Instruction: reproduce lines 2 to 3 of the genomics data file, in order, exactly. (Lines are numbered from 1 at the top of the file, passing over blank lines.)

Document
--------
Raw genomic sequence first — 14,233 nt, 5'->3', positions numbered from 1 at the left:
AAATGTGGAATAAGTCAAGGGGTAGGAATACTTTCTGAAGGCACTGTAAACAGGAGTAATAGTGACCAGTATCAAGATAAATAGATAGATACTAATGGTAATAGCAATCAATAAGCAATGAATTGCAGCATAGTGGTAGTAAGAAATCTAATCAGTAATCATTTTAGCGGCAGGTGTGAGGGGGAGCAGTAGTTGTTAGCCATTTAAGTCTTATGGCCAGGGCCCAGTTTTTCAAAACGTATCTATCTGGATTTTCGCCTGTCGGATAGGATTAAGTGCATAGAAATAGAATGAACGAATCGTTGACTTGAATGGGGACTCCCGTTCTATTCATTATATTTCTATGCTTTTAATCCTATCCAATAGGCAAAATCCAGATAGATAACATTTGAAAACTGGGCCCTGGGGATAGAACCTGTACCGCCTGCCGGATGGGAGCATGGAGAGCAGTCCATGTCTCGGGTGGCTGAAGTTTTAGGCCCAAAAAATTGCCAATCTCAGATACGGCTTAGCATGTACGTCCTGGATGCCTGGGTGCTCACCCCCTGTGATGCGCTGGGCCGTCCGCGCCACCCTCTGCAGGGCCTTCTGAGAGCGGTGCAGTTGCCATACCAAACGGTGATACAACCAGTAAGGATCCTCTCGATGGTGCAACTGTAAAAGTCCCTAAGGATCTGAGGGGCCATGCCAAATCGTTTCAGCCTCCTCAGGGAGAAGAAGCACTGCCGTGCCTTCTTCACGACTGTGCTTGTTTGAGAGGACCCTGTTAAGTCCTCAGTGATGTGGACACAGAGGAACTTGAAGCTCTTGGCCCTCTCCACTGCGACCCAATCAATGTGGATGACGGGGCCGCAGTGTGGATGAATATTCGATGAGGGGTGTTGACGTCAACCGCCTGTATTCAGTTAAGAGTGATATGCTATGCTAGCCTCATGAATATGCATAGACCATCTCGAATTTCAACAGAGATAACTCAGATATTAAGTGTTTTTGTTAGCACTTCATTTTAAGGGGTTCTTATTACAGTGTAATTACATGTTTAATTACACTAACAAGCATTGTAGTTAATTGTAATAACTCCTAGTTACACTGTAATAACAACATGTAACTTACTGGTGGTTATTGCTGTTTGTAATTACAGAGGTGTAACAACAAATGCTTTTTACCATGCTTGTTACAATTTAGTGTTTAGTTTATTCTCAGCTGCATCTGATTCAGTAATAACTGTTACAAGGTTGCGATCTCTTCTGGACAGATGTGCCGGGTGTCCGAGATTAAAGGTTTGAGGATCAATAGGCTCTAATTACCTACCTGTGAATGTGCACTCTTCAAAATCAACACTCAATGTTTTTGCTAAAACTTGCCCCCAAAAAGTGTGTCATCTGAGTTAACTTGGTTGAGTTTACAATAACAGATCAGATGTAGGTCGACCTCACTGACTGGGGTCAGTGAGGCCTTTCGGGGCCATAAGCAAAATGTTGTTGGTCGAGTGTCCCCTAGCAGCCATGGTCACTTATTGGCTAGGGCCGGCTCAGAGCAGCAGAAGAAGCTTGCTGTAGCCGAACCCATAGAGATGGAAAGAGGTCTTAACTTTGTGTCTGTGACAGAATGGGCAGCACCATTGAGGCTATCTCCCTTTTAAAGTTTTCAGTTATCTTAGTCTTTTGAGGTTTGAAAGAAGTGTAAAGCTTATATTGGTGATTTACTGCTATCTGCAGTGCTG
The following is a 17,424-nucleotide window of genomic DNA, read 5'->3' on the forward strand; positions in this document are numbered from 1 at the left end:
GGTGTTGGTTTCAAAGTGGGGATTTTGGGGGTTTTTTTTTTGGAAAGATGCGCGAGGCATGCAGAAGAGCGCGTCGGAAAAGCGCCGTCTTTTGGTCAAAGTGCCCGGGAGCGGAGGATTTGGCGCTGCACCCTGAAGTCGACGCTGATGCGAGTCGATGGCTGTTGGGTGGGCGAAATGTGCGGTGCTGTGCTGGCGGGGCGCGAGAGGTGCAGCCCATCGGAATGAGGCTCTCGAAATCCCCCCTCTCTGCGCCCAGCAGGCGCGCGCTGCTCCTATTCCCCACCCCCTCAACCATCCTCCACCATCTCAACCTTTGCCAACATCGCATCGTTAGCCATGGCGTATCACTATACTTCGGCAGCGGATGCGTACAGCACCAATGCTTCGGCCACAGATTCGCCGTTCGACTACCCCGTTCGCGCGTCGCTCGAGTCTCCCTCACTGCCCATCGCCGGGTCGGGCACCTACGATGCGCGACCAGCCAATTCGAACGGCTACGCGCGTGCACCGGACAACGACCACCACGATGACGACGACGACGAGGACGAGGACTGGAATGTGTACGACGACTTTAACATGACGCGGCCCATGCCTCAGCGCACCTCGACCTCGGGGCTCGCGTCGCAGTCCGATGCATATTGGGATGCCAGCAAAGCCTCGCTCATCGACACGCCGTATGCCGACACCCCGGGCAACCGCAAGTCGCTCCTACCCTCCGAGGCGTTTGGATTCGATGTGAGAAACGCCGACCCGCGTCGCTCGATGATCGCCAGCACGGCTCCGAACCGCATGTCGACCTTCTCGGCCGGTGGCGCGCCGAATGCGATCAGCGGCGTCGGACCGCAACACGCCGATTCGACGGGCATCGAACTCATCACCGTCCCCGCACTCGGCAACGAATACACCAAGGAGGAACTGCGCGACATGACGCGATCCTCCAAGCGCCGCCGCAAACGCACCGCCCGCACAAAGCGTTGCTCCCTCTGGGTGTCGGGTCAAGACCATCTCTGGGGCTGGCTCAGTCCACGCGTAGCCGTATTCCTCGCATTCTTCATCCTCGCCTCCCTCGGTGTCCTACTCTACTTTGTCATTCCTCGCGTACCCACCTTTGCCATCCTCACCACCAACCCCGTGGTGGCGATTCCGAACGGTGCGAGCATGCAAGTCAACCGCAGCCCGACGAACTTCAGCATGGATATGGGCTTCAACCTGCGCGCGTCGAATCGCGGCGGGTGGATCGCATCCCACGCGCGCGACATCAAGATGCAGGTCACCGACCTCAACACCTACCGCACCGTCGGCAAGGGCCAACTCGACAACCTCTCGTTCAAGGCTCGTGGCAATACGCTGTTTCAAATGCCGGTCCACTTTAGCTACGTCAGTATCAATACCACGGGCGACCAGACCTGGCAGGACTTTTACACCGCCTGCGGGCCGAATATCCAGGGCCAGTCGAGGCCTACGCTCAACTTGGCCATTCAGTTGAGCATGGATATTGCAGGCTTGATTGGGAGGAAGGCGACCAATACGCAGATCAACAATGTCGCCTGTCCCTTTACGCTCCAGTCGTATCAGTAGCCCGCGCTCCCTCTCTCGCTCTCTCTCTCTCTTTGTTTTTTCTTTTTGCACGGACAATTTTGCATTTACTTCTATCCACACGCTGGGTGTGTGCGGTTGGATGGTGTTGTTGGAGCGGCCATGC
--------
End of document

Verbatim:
AAATGTGGAATAAGTCAAGGGGTAGGAATACTTTCTGAAGGCACTGTAAACAGGAGTAATAGTGACCAGTATCAAGATAAATAGATAGATACTAATGGTAATAGCAATCAATAAGCAATGAATTGCAGCATAGTGGTAGTAAGAAATCTAATCAGTAATCATTTTAGCGGCAGGTGTGAGGGGGAGCAGTAGTTGTTAGCCATTTAAGTCTTATGGCCAGGGCCCAGTTTTTCAAAACGTATCTATCTGGATTTTCGCCTGTCGGATAGGATTAAGTGCATAGAAATAGAATGAACGAATCGTTGACTTGAATGGGGACTCCCGTTCTATTCATTATATTTCTATGCTTTTAATCCTATCCAATAGGCAAAATCCAGATAGATAACATTTGAAAACTGGGCCCTGGGGATAGAACCTGTACCGCCTGCCGGATGGGAGCATGGAGAGCAGTCCATGTCTCGGGTGGCTGAAGTTTTAGGCCCAAAAAATTGCCAATCTCAGATACGGCTTAGCATGTACGTCCTGGATGCCTGGGTGCTCACCCCCTGTGATGCGCTGGGCCGTCCGCGCCACCCTCTGCAGGGCCTTCTGAGAGCGGTGCAGTTGCCATACCAAACGGTGATACAACCAGTAAGGATCCTCTCGATGGTGCAACTGTAAAAGTCCCTAAGGATCTGAGGGGCCATGCCAAATCGTTTCAGCCTCCTCAGGGAGAAGAAGCACTGCCGTGCCTTCTTCACGACTGTGCTTGTTTGAGAGGACCCTGTTAAGTCCTCAGTGATGTGGACACAGAGGAACTTGAAGCTCTTGGCCCTCTCCACTGCGACCCAATCAATGTGGATGACGGGGCCGCAGTGTGGATGAATATTCGATGAGGGGTGTTGACGTCAACCGCCTGTATTCAGTTAAGAGTGATATGCTATGCTAGCCTCATGAATATGCATAGACCATCTCGAATTTCAACAGAGATAACTCAGATATTAAGTGTTTTTGTTAGCACTTCATTTTAAGGGGTTCTTATTACAGTGTAATTACATGTTTAATTACACTAACAAGCATTGTAGTTAATTGTAATAACTCCTAGTTACACTGTAATAACAACATGTAACTTACTGGTGGTTATTGCTGTTTGTAATTACAGAGGTGTAACAACAAATGCTTTTTACCATGCTTGTTACAATTTAGTGTTTAGTTTATTCTCAGCTGCATCTGATTCAGTAATAACTGTTACAAGGTTGCGATCTCTTCTGGACAGATGTGCCGGGTGTCCGAGATTAAAGGTTTGAGGATCAATAGGCTCTAATTACCTACCTGTGAATGTGCACTCTTCAAAATCAACACTCAATGTTTTTGCTAAAACTTGCCCCCAAAAAGTGTGTCATCTGAGTTAACTTGGTTGAGTTTACAATAACAGATCAGATGTAGGTCGACCTCACTGACTGGGGTCAGTGAGGCCTTTCGGGGCCATAAGCAAAATGTTGTTGGTCGAGTGTCCCCTAGCAGCCATGGTCACTTATTGGCTAGGGCCGGCTCAGAGCAGCAGAAGAAGCTTGCTGTAGCCGAACCCATAGAGATGGAAAGAGGTCTTAACTTTGTGTCTGTGACAGAATGGGCAGCACCATTGAGGCTATCTCCCTTTTAAAGTTTTCAGTTATCTTAGTCTTTTGAGGTTTGAAAGAAGTGTAAAGCTTATATTGGTGATTTACTGCTATCTGCAGTGCTG
The following is a 17,424-nucleotide window of genomic DNA, read 5'->3' on the forward strand; positions in this document are numbered from 1 at the left end: